order to clean up the stocked ore the
company were forced. to curtail the
output from in the neighborhood ..of
55,000 tons per month, to 38,000 tons a
few months ago.
The ore train is making four and
sometimes live daily trips between
between here and the Junction with
35 loads, in the. aggregate 800 tons
DAY, JULY 24, 1895.
Daily Beiug Shipped.
to a trip. On July 13, the Chandler
had shipped 268,660 tons and have In
stock at the present time, according
to the estimate of Manager Pengilly,
about 174,000 tons.
The new vertical shaft being sunk,
known as the new No. 4, is now down
to a depth of about 100 feet and good
headway is being made. The shaft
was begun on May 27, and is located
about 300 feet north of the old No. 4
shaft. About 600 men are at present
employed in the Chandler.
Dedication to Take Place Tonight By a
Grand Concert.
This evening at 7:30, the doors will
open at the new opera house for the
lirst time and during the few brief
hours that follow the people of this
city will have the pleasure of helping
to dedicate the beautiful hall, erected
at the corner of Camp street and
Second avenue, by listning to a musi
cal programme such as has never been
equalled in this city.
To the Finnish Temperance society
belongs the honor of having given Ely
the hall long longed for, and also the
musical event to take place tonight.
In their preparation of this entertain
ment, they have been ably assisted by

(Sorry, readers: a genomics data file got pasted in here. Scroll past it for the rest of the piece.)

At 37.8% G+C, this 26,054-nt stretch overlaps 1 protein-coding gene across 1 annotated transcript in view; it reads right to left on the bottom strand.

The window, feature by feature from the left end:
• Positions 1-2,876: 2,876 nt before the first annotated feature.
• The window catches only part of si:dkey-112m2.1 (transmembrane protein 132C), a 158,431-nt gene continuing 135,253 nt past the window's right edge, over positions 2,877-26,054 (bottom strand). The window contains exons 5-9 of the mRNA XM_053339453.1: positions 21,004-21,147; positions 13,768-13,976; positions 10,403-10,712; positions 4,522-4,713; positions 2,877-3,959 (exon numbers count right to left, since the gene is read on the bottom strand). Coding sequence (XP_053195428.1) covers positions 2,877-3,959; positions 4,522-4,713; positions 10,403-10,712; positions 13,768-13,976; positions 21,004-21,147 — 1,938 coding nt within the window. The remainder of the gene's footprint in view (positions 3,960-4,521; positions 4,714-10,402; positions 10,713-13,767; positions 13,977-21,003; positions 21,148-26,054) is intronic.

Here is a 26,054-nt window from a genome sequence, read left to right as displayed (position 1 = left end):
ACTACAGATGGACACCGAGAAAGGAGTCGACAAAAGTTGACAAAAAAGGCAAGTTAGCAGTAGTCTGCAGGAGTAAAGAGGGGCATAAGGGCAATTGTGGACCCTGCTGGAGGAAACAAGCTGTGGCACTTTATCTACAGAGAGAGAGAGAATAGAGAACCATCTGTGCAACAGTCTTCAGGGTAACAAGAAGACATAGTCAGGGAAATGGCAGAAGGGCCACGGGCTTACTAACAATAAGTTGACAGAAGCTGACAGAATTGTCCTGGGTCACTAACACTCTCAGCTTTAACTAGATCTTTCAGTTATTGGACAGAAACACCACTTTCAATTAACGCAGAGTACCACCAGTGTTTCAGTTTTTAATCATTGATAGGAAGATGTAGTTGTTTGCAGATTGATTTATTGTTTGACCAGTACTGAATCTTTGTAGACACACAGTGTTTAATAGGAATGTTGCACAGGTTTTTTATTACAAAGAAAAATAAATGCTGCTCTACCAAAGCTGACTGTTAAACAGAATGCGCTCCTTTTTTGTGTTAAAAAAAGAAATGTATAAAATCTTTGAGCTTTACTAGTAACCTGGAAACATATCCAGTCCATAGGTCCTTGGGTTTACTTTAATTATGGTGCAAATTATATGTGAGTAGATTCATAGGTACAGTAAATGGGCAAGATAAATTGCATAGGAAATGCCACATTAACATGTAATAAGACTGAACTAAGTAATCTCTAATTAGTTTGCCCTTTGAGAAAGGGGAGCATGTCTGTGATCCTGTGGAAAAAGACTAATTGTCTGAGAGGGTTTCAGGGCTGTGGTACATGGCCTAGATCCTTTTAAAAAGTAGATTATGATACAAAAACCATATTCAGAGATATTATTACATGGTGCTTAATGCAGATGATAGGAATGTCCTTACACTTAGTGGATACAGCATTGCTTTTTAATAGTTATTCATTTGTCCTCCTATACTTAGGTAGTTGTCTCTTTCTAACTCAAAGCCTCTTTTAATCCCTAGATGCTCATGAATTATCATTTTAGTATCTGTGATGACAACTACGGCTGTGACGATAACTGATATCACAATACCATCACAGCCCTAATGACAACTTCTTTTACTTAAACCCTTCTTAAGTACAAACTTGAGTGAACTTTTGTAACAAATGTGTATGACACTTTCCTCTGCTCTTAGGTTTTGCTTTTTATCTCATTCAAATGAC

our musically inclined citizens who
felt the need of just some such institu
tion as the one just completed by the
society. The programme to be ren
dered this evening will be found below
and by glancing at the names attached
to the various numbers, it can be
plainly seen the entertainment will
be a success. Mrs. Aubolee, Mrs.
Brownell, Mrs. Shipman, Mrs. Gilbert,
Miss Cowling, Miss Goldsworthy, Miss
Stewart and Messrs. Anderson, Cas
tren, Sheridan and all those taking
part are too well known as entertainers
to need an introduction to our people.
Following is the programme of the
Glorial2th Mass Mozart
Ely City Band.
Chorus“O. Italia Beloved”from “Lu
crezia Borgia.” By class, with violin,
piano and cornet accompaniment.
Finnish National Song "Our Land”...Paclus
Finnish Quartette.
Cornet SoloFloctonian Polka Casey
Mr. O. Castren.
Duet. (Comic). "Mrs. Brown’s Mistake”..Amos
Miss Stewart ami Mr. J. Sheridan.
Piano Solo.."Aufforderung zum Tanz”.. Weber
Mrs. E. J. Gilbert.
Finnish Quartette.
Vocal Solo" Zia the Gypsy White
Miss Goldsworthy.
Cornet 5010...” Cleopatra Polka”...Hungerford
Mr. M. G. Whitford.
Chorus .“Cobbler’s Song”.from opera ’Jupiter’
Mr. J. Anderson and class.
Duet.“ Till We Meet Again” Bailey
Mrs. Shipman and Mrs. Aubolee.
Chorus with Duet. ."Beautiful Rain” .Bliss
Misses. Stewart. Goldsworthy and class.
Cornet Solo"Nankeag Polka” Casey
Mr. O. Castren.
Duet and Chorus..."Lullabye”...from Erminie
Miss Cowling. Mr. Lawrence and class.
Euphonium Solo Stella PolkaHerndon
Mr. Laitala.
Serenade (Comic)“To Dinah” Ripley